Most people asked for Channel Flips for movies and television they either themselves enjoy, or hope I'll hate as much as they might secretly hate it. It's been a blast, mostly! In this last Channel Flip, I learn to be more specific in terms of what I'll watch, if I ever offer again after this puppy, because someone will eventually request a movie that person made themselves in what looks like 1987 but is actually apparently 2006, and is described on its Netflix envelope ("Short delay") as follows:
In a brilliant parody of children's programming, Philadelphia-based comedy troupe Latitude X Multimedia presents a best-of look into the disturbing world of Hellorama. Hosted by half-crazy has-been Jackie Spratlin (Tim Burke), the public access show for kids (and grown-ups) features hilarious sketches such as "Six Flags over Old People," "Fighting Buddha," "The Meanest Man in the World" and the commercial "Sugar Frosted Beef Flakes."
You know, when I talk about how I sometimes enjoy high school film projects, I'm not entirely lying. Sometimes, there's a certain charm in earnest theatre-department music videos about Hamlet set to songs cooler than ones form Glee but not as cool as ones from Gossip Girl, or halfhearted English projects done with a sort of must-make-do blithe spirit. Do I still want to shout, "Do it until you get a take where nobody breaks!" at them? Sure thing. (My video projects in high school were not fun places.) But you can look at a Jane Eyre recap done in half a dozen different styles in under five minutes (plus credits and at least one minute of bloopers featuring "Jenny"), and think two things. One, that's reasonably clever for high school. Two, thank goodness these kids will someday grow out of this, because that would get old.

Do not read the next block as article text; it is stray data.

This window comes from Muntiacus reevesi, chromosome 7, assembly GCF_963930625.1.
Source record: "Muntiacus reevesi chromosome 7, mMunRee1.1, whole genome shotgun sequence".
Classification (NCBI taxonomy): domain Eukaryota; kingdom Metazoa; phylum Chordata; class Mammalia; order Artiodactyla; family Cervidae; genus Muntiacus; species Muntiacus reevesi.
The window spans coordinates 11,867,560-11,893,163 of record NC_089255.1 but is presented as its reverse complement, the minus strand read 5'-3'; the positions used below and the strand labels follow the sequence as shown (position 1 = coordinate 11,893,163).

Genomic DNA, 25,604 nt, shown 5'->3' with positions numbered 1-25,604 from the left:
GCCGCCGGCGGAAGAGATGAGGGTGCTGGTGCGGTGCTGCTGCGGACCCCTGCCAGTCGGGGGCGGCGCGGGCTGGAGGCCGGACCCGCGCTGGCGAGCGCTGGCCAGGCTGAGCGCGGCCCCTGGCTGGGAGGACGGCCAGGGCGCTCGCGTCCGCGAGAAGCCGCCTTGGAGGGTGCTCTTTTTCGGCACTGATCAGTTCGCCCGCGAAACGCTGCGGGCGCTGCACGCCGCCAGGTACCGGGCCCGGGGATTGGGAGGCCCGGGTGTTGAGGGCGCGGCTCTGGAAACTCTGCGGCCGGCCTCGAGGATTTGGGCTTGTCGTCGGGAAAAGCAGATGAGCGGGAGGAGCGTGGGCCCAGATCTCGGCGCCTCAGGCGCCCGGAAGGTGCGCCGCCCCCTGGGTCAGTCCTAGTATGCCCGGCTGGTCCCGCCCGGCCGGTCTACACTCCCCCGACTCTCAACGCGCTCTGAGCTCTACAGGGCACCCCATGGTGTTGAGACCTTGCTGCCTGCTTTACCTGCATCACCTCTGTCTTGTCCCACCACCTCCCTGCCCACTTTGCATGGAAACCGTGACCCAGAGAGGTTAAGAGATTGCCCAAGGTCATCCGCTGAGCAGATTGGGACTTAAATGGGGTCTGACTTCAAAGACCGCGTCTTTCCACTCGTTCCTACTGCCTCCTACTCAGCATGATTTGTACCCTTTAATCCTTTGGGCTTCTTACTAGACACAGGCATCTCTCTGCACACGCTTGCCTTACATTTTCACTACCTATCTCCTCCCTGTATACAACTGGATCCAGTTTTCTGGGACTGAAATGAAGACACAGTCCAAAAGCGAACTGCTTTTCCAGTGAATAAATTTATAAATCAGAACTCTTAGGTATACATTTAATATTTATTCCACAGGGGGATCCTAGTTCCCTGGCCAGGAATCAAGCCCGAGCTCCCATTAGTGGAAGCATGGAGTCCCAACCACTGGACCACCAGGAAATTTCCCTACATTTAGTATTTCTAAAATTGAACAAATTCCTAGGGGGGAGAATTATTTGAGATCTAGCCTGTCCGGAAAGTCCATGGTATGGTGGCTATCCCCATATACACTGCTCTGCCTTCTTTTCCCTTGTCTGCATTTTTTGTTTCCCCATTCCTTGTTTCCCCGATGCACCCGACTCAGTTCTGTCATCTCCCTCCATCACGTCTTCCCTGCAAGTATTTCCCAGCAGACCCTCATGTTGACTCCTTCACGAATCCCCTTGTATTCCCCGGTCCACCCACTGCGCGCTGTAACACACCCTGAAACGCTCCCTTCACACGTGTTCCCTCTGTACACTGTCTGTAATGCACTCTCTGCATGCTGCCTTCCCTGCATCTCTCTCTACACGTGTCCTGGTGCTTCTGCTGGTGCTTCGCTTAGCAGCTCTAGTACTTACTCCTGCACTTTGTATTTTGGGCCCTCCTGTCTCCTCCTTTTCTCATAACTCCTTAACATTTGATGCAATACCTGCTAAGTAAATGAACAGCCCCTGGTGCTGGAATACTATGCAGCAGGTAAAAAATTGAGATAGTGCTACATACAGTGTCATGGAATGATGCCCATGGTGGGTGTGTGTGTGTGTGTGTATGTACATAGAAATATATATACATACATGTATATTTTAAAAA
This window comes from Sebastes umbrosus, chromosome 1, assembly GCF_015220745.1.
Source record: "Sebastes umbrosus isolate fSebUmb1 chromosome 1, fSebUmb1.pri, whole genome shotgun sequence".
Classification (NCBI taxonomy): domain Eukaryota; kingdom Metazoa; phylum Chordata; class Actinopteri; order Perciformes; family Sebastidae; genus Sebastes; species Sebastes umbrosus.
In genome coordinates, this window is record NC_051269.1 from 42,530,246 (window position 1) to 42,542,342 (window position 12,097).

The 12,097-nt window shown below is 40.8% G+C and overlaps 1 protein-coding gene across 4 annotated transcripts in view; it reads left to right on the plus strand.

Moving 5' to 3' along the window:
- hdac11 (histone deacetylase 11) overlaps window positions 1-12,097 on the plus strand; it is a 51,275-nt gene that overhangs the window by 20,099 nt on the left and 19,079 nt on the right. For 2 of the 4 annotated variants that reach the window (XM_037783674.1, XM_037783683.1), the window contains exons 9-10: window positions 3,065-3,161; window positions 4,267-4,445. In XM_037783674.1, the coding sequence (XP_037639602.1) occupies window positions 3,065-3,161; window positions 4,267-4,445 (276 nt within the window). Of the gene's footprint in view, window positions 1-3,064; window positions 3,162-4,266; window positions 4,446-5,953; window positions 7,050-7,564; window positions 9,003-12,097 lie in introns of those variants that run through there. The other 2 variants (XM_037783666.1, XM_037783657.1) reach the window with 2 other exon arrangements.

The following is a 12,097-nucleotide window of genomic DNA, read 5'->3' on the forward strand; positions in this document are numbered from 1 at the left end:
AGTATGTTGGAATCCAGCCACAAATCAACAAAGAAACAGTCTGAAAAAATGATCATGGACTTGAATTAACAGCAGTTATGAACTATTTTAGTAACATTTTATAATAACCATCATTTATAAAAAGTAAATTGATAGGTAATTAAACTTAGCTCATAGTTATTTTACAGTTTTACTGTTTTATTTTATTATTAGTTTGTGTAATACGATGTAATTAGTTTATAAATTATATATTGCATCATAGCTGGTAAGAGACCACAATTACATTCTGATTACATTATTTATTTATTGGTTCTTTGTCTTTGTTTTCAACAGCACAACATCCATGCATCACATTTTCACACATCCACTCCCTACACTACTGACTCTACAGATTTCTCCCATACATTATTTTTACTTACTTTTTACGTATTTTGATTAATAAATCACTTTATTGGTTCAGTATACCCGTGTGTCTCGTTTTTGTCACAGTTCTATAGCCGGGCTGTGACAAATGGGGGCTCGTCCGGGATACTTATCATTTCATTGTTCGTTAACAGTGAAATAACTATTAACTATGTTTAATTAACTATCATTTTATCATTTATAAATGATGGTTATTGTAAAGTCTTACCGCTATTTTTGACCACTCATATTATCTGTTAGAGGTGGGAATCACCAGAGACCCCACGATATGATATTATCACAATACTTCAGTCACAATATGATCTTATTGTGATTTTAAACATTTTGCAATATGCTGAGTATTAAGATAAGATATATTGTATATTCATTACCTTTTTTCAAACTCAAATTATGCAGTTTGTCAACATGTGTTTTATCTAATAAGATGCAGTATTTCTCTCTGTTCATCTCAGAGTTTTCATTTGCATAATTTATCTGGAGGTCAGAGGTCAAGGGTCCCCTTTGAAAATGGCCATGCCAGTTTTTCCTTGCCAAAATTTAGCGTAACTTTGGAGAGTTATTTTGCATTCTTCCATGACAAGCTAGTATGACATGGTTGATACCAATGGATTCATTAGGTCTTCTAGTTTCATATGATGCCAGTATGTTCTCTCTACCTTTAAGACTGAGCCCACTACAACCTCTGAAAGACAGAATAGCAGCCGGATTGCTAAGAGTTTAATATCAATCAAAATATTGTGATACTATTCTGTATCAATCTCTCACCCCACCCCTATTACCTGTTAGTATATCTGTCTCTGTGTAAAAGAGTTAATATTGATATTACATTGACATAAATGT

Anyway, on a totally unrelated note, let's talk about The Kibbles and Bits of Hellorama!
As it says on the tin, the show is presented as a series of skits from the ill-fated children's show Hellorama, prompting questions like, "How old is that computer?" and "Why is Latitude X Multimedia not really on the internet in any capacity except as relates to this film?"
There's our host:
There's "The Small Uncomfortable Bed," in which a doll and her robot dog discover her bed is both small and uncomfortable:
There's a musical interlude about a particular Teddy Bear Picnic involving the following training (actual thing):
The sketch "Cucumbers in Clamdiggers" (actual thing), which I didn't screencap because why:
And an ad for this gentleman, The Amazing Leander, the Psychic Ventriloquist (who has the look of a man who was Toreador Clan in his ongoing Kindred game for a while):
And before we can enter the re-dubbed animation of the Greek cartoon-superhero Hypocrates, presented by "Big Sid Ginsburg," it's timestamp!
What It All Means, I Bet: When the gentleman in question explained that the film he wanted me to watch was one of his own making, despite being informed that this did not guarantee a favorable result, he said:
I do not expect you to sugarcoat your review. If the movie makes you wince, then so be it and please report it. If you are concerned that I may kick up a fuss at your review, please use this e-mail to confirm to impartial folk that I give you carte blanche in your comments and your post.
Why am I asking? I don't expect a good review, but there is some good stuff in it. It's a lovable warty scamp of a movie.
If this had been some sort of cynical mirror-licking for a 7-year-old movie filmed with the videocamera my grandfather dropped in a puddle one time, and my scathing review would somehow have brought an underappreciated cult hit to the attention of people who were unaware of any other sketch comedy that has ever aired, or Funny or Die or CollegeHumor or a group of friends with a Flip phone and a dream, then I suppose that would be one [very weird] thing. But assuming good faith, I feel like the screencaps above illustrate, as much as possible, the feeling that overwhelmed me as I watched. That feeling was, "There has to be a high school video that does this, only better, because it gives only 20 seconds of screen time to each gag, having an inherently more balanced sense of when a joke is over than a group of grown-ups with nothing but a poorly-made puppet and a dream of someday making a stranger wish she'd never offered to review anything, ever."
And there was! So that's good. Thanks, Jenny and company; I enjoyed the crib notes on your blooper reel, and hope that closet door got fixed okay.